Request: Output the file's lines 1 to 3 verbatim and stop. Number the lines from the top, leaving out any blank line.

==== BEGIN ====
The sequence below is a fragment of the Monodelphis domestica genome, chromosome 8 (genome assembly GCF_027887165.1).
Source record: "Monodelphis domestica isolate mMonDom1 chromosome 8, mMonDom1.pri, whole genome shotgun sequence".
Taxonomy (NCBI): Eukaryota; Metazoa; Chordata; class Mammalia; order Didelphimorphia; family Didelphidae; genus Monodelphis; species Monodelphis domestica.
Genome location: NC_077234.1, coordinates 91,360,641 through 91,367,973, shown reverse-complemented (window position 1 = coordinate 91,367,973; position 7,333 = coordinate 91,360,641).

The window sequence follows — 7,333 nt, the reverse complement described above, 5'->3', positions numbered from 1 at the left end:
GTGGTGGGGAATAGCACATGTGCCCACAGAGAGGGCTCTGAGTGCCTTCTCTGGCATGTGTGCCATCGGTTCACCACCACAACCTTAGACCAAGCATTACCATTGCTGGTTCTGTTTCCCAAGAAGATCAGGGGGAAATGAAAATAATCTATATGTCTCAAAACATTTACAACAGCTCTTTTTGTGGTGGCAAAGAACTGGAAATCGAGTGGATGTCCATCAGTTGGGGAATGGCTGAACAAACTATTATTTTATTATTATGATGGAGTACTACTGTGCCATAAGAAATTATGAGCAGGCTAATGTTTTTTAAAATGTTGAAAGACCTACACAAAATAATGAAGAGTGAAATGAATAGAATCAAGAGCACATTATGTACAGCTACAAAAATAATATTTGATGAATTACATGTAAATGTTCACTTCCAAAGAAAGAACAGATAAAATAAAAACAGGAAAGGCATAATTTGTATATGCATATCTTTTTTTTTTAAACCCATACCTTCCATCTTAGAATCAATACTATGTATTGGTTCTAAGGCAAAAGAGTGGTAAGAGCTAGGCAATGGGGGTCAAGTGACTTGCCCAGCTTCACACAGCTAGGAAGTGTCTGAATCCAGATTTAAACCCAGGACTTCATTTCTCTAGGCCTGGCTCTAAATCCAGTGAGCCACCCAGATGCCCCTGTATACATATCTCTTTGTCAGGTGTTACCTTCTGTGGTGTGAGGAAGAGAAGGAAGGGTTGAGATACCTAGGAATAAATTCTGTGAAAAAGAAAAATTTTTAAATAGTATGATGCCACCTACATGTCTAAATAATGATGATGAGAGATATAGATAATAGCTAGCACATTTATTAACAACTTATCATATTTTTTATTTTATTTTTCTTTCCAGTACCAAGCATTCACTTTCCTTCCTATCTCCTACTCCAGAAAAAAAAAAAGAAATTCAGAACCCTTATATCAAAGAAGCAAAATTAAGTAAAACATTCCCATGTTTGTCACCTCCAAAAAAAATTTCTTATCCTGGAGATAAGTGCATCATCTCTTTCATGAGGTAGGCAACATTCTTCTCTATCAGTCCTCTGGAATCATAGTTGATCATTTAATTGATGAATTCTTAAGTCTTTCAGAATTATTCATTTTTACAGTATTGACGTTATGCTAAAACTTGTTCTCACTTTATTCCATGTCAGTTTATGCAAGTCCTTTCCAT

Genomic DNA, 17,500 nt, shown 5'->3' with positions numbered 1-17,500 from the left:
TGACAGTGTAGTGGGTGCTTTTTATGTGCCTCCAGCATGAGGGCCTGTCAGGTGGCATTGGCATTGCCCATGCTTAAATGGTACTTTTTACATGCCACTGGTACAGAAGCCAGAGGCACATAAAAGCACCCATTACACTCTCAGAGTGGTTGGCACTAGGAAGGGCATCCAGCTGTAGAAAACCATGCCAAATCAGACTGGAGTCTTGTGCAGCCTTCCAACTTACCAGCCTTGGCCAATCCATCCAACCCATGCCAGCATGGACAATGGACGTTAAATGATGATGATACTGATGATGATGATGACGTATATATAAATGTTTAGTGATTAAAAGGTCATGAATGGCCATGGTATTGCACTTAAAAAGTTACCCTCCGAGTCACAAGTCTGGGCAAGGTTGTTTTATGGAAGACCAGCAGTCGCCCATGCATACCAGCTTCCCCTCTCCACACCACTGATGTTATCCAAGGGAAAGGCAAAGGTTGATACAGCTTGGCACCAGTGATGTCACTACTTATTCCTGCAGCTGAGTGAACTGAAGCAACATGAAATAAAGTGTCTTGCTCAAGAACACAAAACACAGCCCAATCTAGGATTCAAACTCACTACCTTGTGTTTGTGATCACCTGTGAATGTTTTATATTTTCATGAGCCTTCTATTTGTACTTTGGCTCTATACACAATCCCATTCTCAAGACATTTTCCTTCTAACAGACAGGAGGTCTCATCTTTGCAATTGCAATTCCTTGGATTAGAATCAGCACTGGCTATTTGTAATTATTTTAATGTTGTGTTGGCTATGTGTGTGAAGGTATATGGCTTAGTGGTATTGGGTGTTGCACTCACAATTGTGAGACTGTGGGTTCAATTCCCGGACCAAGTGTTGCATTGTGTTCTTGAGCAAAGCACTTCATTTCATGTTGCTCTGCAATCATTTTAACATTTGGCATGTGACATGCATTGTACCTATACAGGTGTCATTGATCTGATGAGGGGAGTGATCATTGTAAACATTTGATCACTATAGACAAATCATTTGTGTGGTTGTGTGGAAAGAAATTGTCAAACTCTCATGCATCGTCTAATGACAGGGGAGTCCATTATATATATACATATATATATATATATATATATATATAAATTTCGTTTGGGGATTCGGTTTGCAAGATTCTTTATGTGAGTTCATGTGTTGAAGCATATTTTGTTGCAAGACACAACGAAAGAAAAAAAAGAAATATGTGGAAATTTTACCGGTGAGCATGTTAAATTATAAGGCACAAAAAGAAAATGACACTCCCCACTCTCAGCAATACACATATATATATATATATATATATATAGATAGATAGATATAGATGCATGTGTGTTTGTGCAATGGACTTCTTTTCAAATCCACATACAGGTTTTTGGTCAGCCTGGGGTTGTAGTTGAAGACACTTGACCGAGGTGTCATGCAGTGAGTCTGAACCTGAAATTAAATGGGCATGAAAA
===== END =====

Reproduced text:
The sequence below is a fragment of the Monodelphis domestica genome, chromosome 8 (genome assembly GCF_027887165.1).
Source record: "Monodelphis domestica isolate mMonDom1 chromosome 8, mMonDom1.pri, whole genome shotgun sequence".
Taxonomy (NCBI): Eukaryota; Metazoa; Chordata; class Mammalia; order Didelphimorphia; family Didelphidae; genus Monodelphis; species Monodelphis domestica.